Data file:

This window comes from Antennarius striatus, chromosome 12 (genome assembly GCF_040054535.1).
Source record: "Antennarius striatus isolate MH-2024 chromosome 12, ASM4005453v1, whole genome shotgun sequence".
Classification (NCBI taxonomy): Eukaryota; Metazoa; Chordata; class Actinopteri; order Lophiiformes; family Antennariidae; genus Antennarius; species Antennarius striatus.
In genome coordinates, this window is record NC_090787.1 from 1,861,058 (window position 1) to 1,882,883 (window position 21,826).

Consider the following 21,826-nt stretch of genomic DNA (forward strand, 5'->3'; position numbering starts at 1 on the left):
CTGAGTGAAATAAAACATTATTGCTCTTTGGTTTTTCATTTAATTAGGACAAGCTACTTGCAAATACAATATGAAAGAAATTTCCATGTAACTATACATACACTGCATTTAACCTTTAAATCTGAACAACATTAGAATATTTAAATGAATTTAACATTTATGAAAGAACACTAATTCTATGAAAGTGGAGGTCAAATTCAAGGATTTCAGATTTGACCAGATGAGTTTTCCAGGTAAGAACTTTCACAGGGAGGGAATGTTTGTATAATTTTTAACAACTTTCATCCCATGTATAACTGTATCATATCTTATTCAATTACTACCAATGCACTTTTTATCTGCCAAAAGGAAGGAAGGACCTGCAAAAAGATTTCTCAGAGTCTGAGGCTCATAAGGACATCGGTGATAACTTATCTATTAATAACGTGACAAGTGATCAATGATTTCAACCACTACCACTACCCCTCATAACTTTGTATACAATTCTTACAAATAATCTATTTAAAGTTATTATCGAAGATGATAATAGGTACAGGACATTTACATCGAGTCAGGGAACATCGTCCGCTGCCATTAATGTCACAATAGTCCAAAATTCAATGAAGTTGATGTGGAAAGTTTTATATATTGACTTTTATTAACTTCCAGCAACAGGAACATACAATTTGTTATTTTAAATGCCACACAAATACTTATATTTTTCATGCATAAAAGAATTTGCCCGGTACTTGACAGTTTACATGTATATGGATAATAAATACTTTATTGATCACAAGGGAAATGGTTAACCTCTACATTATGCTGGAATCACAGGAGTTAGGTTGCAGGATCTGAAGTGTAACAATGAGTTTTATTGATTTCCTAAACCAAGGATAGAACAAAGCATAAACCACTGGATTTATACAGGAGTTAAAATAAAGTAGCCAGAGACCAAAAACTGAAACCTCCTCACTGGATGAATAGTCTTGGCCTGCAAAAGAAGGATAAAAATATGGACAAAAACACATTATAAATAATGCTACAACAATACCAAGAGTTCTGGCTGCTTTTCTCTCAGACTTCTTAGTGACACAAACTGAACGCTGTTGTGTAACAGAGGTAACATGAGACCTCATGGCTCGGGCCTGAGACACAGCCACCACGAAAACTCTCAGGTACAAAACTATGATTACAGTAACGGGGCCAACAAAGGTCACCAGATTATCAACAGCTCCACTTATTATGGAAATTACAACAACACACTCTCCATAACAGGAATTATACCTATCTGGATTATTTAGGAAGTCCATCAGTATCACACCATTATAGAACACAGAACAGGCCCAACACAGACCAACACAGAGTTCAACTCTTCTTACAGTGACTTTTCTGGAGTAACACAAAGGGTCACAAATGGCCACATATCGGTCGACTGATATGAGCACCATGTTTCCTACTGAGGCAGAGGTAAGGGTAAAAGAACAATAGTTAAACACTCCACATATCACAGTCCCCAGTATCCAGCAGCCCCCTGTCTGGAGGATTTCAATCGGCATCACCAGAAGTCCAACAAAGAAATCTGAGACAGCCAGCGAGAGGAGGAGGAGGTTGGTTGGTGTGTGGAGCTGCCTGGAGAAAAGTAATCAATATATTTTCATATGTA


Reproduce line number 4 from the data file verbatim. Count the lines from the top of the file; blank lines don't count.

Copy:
In genome coordinates, this window is record NC_090787.1 from 1,861,058 (window position 1) to 1,882,883 (window position 21,826).